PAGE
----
In this video, Attorney Jacob Sapochnick Esq, will explain the I-601A waiver process for a spouse that is outside of the United States.
Who is not eligible to apply for a provisional waiver in the United States?
According to the new rule, the following persons are not eligible to apply for a provisional unlawful presence waiver:
If the applicant is under 17 years old; if the applicant is in removal proceedings, unless the removal proceedings are administratively closed and have not been recalendared at the time of filing the Form I-601A, if the applicant is subject to a Provisional Unlawful Presence Waiver; If USCIS has reason to believe that the applicant may be subject to any other grounds of inadmissibility other than unlawful presence; if the applicant is subject to a final removal order or a final order of exclusion or deportation; if the applicant is subject to reinstatement of a prior removal order; if the applicant does not have a case pending with the Department of State, based on the approved immediate relative petition, or has not paid the immigrant visa processing fee; if the Department of State initially acted to schedule the immigrant visa interview prior to January 3, 2013 for the approved immediate relative petition on which the provisional unlawful presence waiver is based, even if the interview has since been cancelled or rescheduled after January 3, 2013; (NOTE: The actual date and time that the alien is scheduled to appear for the interview is not relevant for the eligibility determination. This rule applies even if the alien failed to appear for his or her interview, cancelled the interview, or requested that the interview be rescheduled.) if the applicant has a pending Form I-485, Application to Register Permanent Residence or Adjust Status with USCIS. (NOTE: Individuals who are eligible to obtain LPR status while inside the United States through the adjustment of status process do not need the provisional unlawful presence waiver. The provisional unlawful presence waiver is only valid for the purpose of seeking an immigrant visa outside the United States.)
In this news segment with CBS8, Attorney Jacob Sapochnick Esq, discusses a new bill signed into law on Saturday, September 27, by California Governor Jerry Brown. The new law appropriated $3 million to nonprofit organizations who are qualified to aid unaccompanied children, coming from Central America to the United States, to seek legal representation. The law facilitates unaccompanied minors to seek legal representation in their removal proceedings.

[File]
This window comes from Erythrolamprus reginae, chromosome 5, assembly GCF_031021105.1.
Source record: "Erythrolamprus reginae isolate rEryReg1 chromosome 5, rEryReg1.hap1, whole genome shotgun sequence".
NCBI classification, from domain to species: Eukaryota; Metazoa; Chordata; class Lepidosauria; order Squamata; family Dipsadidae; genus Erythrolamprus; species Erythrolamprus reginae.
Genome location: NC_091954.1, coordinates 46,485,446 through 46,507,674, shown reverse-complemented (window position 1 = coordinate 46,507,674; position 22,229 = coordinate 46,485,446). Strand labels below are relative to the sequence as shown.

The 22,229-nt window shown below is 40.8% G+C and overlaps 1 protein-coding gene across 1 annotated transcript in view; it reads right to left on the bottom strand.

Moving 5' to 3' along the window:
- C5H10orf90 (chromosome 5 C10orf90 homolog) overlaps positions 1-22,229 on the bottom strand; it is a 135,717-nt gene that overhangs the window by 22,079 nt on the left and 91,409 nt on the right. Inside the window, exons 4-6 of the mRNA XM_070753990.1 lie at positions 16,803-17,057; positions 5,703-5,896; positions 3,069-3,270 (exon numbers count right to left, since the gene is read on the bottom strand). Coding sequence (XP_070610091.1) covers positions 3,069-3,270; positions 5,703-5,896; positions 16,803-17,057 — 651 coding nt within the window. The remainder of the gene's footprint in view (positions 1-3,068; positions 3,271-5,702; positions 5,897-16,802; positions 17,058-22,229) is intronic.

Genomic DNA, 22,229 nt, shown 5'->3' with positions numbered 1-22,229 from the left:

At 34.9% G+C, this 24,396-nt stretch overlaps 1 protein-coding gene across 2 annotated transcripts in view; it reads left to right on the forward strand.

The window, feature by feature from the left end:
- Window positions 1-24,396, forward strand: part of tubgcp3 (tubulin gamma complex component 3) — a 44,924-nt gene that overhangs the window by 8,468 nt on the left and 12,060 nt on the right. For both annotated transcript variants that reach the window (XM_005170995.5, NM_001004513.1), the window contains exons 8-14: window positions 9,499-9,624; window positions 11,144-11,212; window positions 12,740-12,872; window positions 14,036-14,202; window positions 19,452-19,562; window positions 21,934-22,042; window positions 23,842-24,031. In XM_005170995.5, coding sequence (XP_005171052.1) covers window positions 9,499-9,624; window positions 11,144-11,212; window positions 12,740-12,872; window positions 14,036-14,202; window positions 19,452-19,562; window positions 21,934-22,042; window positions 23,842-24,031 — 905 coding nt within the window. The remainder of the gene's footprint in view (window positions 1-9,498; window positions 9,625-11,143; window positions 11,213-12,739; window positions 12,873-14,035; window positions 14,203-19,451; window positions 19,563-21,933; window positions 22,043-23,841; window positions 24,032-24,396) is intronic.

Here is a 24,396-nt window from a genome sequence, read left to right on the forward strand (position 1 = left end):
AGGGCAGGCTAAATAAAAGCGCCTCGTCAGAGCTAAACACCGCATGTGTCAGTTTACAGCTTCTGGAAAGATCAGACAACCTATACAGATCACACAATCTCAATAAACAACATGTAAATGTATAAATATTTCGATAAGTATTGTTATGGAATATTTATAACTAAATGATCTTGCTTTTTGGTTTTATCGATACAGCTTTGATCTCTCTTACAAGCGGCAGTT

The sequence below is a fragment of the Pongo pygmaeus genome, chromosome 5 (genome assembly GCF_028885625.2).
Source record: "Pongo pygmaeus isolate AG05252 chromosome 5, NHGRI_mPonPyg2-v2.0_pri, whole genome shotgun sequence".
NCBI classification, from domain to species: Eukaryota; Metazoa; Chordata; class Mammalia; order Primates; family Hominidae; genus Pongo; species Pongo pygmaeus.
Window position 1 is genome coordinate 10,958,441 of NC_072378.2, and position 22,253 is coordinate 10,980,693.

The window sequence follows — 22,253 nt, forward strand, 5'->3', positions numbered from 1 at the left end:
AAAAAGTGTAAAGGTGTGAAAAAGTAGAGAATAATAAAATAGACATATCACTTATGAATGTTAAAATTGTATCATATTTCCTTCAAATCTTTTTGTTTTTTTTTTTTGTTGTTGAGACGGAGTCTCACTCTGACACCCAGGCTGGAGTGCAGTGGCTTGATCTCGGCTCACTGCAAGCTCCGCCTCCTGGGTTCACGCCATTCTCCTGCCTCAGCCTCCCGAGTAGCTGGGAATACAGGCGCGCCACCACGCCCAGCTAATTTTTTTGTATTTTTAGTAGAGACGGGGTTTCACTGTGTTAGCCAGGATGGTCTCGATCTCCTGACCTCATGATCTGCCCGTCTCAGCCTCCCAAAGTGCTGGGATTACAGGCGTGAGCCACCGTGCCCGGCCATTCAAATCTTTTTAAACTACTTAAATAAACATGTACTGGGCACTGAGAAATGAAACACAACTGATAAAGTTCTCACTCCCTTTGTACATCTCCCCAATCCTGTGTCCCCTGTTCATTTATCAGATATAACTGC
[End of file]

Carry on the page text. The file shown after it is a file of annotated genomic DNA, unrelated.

In this video, Attorney Jacob Sapochnick Esq, will explain the O-1 visa process for extraordinary individuals.
The O1 visa is a temporary work visa for people with extraordinary ability in athletics, arts, business, education or science as demonstrated through sustained national or international acclaim. The O1 visa permits those who have reached the top level of expertise to come to the US to work in their field for an US employer or agent.
In order to qualify as a person of extraordinary ability, the applicant must demonstrate that they have risen above others in their field to the point where they have gained national and international recognition for their work. They must also show that they are coming to the United States for a temporary period of time in order to continue work related to their field of expertise.
In the fields of athletics, business, education, and science, extraordinary ability refers to a great level of expertise, in which the applicant falls within the top few percent of individuals in their respective field.
In this video, Attorney Jacob Sapochnick Esq, will explain what the E-1 Treaty Trader Visa is and its requirements
The Treaty Trader Visa (non-immigrant E-1 classification) is intended for the nationals of a foreign country with which a qualifying Treaty of friendship, Commerce, navigation, or a similar agreement exists with the United States. Nationals (individuals or companies) of such countries can obtain visas to work in the USA in order to develop and direct their trade with the USA. E-1 visa is for individuals coming to the U.S. to carry on substantial trade. A person may qualify as the principal trader or as an employee of a trader company having the same nationality.
The alien must be a citizen of a treaty trade country, and be involved in international trade.
The applicant must be coming to the United States to carry on substantial trade or to develop and direct the operations of an enterprise that has commercial trade with the applicant’s country of nationality.
The substantial nature of trade is dependent on the volume of the trade, the number of transactions, and a continued course of trade and is not tied directly to the dollar value.
The trade must be conducted principally between the United States and the treaty country. The Parent company, or the worldwide organization of the treaty enterprise, does not have to be engaged principally in the U.S. treaty country trade. It means the U.S. enterprise must conduct more than 50 percent of its total trade volume with the treaty country.
The trade involved must be international exchange (successfully negotiated contracts binding on all parties) of items including passing of the title of the trade items between the US and a treaty country.